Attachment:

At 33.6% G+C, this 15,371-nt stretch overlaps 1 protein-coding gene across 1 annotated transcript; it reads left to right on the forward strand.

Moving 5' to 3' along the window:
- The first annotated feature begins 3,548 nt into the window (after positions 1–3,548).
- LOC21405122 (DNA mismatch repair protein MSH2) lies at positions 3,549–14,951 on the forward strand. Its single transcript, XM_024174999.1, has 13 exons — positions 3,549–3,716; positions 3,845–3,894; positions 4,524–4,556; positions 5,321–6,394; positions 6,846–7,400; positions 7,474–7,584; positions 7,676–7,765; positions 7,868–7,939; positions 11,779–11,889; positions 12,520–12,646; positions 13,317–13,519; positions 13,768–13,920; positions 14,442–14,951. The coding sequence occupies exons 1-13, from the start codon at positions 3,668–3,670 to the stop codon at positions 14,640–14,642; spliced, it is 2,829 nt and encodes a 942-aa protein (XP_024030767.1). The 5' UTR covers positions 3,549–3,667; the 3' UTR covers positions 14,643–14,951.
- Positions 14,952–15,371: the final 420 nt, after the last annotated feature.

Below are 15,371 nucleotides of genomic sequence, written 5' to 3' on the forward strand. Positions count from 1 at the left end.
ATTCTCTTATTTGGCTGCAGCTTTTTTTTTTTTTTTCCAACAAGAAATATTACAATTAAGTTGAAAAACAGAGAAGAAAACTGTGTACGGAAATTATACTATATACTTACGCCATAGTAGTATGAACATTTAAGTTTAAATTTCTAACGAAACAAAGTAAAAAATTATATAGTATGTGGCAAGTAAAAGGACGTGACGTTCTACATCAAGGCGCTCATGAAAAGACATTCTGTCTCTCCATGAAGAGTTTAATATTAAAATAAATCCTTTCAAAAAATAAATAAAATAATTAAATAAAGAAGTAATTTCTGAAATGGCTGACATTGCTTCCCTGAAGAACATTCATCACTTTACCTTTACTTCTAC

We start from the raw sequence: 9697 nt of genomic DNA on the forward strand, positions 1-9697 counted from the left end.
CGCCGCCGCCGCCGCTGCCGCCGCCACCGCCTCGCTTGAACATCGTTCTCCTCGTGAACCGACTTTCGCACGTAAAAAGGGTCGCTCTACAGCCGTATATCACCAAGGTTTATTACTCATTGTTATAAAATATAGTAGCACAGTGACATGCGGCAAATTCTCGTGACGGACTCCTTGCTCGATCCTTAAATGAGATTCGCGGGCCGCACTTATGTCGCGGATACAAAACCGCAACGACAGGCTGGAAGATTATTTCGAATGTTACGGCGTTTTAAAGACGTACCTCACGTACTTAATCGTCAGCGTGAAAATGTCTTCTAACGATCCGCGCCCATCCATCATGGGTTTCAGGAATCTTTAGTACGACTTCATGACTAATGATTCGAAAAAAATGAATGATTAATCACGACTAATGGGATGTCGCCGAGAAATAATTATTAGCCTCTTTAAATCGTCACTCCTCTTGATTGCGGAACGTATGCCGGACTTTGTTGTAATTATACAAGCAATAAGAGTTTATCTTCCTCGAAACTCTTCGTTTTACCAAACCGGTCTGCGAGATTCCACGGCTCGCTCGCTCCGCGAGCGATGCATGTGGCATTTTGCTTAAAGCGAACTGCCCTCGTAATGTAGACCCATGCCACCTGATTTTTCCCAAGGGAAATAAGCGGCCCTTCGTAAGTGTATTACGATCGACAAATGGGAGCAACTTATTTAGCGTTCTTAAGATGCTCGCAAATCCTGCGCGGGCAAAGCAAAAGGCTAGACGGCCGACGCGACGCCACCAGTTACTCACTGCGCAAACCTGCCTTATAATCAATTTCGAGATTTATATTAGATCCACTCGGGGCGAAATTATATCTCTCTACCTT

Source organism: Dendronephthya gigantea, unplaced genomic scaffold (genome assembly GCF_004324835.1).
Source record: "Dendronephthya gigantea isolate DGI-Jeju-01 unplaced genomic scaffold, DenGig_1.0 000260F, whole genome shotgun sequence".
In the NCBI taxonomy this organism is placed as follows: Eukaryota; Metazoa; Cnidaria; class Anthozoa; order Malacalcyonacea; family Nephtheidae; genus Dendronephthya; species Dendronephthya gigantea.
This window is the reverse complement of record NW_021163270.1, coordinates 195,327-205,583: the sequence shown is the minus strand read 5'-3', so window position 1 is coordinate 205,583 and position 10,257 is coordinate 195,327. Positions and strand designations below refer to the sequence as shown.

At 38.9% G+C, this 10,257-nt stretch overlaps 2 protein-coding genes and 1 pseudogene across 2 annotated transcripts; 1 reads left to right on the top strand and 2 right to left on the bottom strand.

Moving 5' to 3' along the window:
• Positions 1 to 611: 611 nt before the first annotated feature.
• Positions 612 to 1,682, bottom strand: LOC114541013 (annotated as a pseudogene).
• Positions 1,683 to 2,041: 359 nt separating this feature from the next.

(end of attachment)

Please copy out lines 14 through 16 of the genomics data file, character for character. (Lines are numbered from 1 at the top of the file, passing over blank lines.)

At 38.9% G+C, this 10,257-nt stretch overlaps 2 protein-coding genes and 1 pseudogene across 2 annotated transcripts; 1 reads left to right on the top strand and 2 right to left on the bottom strand.

Moving 5' to 3' along the window:
• Positions 1 to 611: 611 nt before the first annotated feature.